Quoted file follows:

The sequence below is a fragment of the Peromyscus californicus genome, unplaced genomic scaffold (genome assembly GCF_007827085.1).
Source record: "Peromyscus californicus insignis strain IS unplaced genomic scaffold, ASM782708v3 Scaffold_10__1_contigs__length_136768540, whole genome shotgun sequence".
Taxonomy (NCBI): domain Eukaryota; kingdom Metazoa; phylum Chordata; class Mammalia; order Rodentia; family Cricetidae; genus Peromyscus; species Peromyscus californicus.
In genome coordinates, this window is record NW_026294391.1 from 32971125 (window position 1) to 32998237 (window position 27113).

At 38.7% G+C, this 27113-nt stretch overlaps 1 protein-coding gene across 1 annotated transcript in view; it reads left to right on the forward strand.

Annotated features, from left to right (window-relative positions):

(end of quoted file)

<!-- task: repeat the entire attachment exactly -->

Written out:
The sequence below is a fragment of the Peromyscus californicus genome, unplaced genomic scaffold (genome assembly GCF_007827085.1).
Source record: "Peromyscus californicus insignis strain IS unplaced genomic scaffold, ASM782708v3 Scaffold_10__1_contigs__length_136768540, whole genome shotgun sequence".
Taxonomy (NCBI): domain Eukaryota; kingdom Metazoa; phylum Chordata; class Mammalia; order Rodentia; family Cricetidae; genus Peromyscus; species Peromyscus californicus.
In genome coordinates, this window is record NW_026294391.1 from 32971125 (window position 1) to 32998237 (window position 27113).

At 38.7% G+C, this 27113-nt stretch overlaps 1 protein-coding gene across 1 annotated transcript in view; it reads left to right on the forward strand.

Annotated features, from left to right (window-relative positions):